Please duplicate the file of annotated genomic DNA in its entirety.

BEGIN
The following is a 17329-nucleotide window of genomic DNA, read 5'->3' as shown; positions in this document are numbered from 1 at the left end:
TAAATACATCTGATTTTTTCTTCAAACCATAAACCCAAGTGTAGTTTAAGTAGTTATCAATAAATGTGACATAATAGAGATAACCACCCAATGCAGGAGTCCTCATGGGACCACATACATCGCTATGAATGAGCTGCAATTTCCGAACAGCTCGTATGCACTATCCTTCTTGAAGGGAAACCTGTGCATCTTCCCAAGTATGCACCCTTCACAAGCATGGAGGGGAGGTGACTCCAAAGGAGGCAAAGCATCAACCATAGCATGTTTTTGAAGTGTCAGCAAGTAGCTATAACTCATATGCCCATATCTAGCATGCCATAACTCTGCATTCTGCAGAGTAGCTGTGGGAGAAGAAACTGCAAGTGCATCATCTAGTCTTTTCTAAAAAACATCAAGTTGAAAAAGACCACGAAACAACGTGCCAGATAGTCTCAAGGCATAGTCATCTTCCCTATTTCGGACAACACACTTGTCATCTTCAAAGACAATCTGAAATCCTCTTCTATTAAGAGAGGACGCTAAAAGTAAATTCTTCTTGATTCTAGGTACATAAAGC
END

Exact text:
The following is a 17329-nucleotide window of genomic DNA, read 5'->3' as shown; positions in this document are numbered from 1 at the left end:
TAAATACATCTGATTTTTTCTTCAAACCATAAACCCAAGTGTAGTTTAAGTAGTTATCAATAAATGTGACATAATAGAGATAACCACCCAATGCAGGAGTCCTCATGGGACCACATACATCGCTATGAATGAGCTGCAATTTCCGAACAGCTCGTATGCACTATCCTTCTTGAAGGGAAACCTGTGCATCTTCCCAAGTATGCACCCTTCACAAGCATGGAGGGGAGGTGACTCCAAAGGAGGCAAAGCATCAACCATAGCATGTTTTTGAAGTGTCAGCAAGTAGCTATAACTCATATGCCCATATCTAGCATGCCATAACTCTGCATTCTGCAGAGTAGCTGTGGGAGAAGAAACTGCAAGTGCATCATCTAGTCTTTTCTAAAAAACATCAAGTTGAAAAAGACCACGAAACAACGTGCCAGATAGTCTCAAGGCATAGTCATCTTCCCTATTTCGGACAACACACTTGTCATCTTCAAAGACAATCTGAAATCCTCTTCTATTAAGAGAGGACGCTAAAAGTAAATTCTTCTTGATTCTAGGTACATAAAGC